AC Welding - Single Phase AC


Single Phase AC  is the most fundamental type of output solution. Current returns to zero every half cycle (100 times persecond at 50hz AC-net). This type of current solution creates a “no current flow” period and induces intermittent heating phenomenon. AC welding machines with Constant Current Controllers possess the functions of primary voltage compensation and primary/secondary constant current feedback control which automatically adjust power fluctuations.

The AC welder derives its name from the fact that its output is generally a sine wave of the same frequency as the power line. It extracts energy from the power line as the weld is being made. For this reason, the power line must be well regulated and capable of providing the necessary energy. Some AC welders include a line voltage compensation feature to automatically adjust for power line fluctuations. In its simplest form, the AC welder consists of a welding transformer that steps down the line voltage (normally between 480 to 100 volts) to the welding voltage (typically 2 to 20 volts). The welding current that flows through the secondary of the transformer, and its connected load, is very high, ranging from 10 to more than 100,000 amps. The welding current is allowed to flow for very short periods of time, typically .001 to 2 seconds. AC welders can operate at rates up to 5-6 welds per second.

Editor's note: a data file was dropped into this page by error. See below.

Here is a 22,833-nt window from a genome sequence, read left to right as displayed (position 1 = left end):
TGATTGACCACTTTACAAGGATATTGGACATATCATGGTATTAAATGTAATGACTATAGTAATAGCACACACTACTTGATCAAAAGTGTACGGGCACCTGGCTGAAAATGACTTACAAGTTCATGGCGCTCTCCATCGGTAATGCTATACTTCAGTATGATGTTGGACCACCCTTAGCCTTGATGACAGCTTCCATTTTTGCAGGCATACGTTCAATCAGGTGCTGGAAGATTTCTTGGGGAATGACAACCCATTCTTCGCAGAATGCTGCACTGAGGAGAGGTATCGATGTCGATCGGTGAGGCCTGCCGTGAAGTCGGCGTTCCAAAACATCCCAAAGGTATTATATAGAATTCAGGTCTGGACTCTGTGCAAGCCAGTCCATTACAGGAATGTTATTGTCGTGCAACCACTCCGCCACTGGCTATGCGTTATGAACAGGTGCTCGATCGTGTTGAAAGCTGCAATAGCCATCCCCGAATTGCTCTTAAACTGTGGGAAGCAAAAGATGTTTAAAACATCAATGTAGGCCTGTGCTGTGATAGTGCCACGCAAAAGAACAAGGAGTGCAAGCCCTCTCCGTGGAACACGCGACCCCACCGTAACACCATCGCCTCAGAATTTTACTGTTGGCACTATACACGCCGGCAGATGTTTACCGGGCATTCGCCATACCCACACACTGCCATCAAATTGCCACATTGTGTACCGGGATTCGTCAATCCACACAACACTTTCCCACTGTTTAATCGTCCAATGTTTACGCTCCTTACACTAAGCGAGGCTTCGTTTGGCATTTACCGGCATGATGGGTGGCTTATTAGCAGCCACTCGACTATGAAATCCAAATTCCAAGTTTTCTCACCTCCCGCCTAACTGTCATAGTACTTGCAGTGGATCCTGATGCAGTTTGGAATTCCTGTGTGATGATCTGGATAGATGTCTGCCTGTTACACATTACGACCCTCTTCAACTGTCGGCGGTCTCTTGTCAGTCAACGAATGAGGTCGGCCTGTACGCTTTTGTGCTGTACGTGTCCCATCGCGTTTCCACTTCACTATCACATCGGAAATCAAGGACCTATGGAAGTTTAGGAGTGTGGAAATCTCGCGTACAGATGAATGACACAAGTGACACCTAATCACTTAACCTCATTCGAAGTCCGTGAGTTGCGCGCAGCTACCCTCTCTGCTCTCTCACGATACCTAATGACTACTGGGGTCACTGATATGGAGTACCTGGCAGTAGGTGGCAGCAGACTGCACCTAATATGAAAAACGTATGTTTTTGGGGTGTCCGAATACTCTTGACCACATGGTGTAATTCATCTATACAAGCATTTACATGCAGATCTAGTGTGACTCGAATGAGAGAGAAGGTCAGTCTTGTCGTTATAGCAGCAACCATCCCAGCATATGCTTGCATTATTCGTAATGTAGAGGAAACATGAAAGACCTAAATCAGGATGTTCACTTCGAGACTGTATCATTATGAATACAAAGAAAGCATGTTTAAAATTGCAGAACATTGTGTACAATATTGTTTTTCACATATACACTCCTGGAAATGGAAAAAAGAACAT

AC Welding Systems are generally composed of the three elements. The Welding Transformer, the Welding Control, and the Mechanical System.
WELDING TRANSFORMERS – are used in AC machines to change alternating current from the power line into a low-voltage, high amperage current in the secondary winding. A combination of primary and/or secondary taps on the welding transformer are commonly used to provide a macro adjustment of the welding current, as well as adjustment of secondary voltage. Transformer ratings for AC machines are expressed in KVA (kilovoltamperes) for a specified duty cycle. This duty cycle rating is a thermal rating, and indicates the amount of energy that the transformer can deliver for a stated percentage of a specific time period, usually one minute, without exceeding its temperature rating. The RMS Short Circuit Secondary Current specification indicates the maximum current that can be obtained from the transformer. Since heating is a function of the welding current, this parameter gives an indication of the thickness of the materials that can be welded. Recent advances in AC welding technology have adapted constant current feedback control at the line frequency (50 or 60 Hz) which can be useful for welds longer than 5 cycles (82-100 milliseconds) by automatically adjusting the power supply parameters.